China's new draft cybersecurity law, reportedly released on Tuesday (11 April), proposes that all outbound and large-scale data undergo scrutiny. Export of any data, be it financial, economic or scientific, will be banned if it is deemed a threat to national security.

The draft law, released by China's top cyber authority, the Cyberspace Administration of China (CAC), comes just a day after local media reported the Chinese government's intention to reward any citizen between $1,500 and $73,000 for reporting suspected spies.

The proposed law, which focuses on personal information, will require any business transferring over 1,000 GB data or affecting over 500,000 users to undergo an annual assessment, based on new security measures to combat cyberattacks and terrorism. The law would also require businesses to obtain users' consent before transferring data overseas, Reuters reported.

The proposed law is reportedly meant to be an extension of the controversial cybersecurity law that China passed in November 2015, despite widespread international concerns. Various international businesses have criticised the cyber law, which is slated to go into effect in June 2017, calling it "vague". Some have charged that the law unfairly targets foreign companies by imposing stringent requirements and restrictions.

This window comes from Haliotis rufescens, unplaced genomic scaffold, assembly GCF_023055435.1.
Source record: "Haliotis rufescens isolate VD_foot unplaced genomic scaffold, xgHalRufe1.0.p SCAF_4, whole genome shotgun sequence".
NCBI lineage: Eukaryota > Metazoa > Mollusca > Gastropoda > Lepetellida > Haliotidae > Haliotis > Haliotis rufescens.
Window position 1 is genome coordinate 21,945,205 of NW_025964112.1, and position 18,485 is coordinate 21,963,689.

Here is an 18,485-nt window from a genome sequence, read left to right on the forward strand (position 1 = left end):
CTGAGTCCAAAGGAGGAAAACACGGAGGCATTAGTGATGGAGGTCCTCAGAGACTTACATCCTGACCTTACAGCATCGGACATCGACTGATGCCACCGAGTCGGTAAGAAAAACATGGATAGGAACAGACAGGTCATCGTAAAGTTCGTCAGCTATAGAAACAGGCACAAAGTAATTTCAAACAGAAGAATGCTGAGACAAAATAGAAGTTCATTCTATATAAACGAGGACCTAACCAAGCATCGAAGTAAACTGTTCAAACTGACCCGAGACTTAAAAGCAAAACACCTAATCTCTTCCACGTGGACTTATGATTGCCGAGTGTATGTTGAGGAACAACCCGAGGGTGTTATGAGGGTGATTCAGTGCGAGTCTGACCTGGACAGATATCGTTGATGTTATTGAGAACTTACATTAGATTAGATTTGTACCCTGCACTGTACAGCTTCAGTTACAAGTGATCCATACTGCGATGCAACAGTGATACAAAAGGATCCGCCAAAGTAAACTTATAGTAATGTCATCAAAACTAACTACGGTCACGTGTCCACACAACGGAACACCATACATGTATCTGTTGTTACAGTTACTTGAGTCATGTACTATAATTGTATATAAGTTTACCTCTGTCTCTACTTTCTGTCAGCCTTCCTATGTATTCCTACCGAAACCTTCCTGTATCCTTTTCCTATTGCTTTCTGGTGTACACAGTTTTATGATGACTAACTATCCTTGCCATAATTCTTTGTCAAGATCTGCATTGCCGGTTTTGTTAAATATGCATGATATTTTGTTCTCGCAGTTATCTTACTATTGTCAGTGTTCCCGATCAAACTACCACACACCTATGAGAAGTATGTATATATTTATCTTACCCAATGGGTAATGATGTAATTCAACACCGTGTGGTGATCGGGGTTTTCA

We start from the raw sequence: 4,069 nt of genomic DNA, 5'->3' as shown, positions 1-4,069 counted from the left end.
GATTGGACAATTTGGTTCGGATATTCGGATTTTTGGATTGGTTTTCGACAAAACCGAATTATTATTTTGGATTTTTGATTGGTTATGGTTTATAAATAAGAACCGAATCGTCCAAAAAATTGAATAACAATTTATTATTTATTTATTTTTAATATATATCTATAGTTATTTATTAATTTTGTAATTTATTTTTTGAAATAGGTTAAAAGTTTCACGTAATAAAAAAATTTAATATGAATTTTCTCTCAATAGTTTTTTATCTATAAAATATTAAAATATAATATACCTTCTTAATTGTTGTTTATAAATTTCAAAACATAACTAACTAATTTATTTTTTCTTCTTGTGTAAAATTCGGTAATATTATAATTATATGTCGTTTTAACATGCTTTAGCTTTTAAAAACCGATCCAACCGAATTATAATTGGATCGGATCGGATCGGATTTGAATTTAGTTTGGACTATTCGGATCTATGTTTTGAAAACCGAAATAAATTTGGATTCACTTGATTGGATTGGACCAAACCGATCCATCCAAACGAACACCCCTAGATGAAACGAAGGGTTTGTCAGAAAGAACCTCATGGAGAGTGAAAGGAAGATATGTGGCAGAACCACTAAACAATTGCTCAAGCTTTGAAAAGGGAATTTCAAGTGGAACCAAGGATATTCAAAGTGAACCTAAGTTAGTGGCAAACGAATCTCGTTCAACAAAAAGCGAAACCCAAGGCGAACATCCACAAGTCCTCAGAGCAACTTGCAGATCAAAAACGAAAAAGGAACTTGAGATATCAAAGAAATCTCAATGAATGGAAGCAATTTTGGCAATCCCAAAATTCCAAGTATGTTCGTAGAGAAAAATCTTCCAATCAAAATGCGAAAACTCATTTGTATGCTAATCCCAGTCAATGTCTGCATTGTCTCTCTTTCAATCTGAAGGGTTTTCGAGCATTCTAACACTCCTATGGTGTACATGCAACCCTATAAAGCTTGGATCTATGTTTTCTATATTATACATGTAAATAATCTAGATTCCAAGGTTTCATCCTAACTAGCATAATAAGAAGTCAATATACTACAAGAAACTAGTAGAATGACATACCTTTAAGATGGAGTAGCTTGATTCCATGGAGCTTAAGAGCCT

However, Chinese officials have denied that the law targets overseas firms. Since the passing of the cyber law, the CAC has renewed focus on tightening cybersecurity and called for increased scrutiny of the tech sector.

The new law could see sensitive geographic data such as information on marine environments come under increased scrutiny. Factors such as the destination of the data being transferred as well as the likelihood of data being tampered with overseas will reportedly be taken into account, in relation to assessments.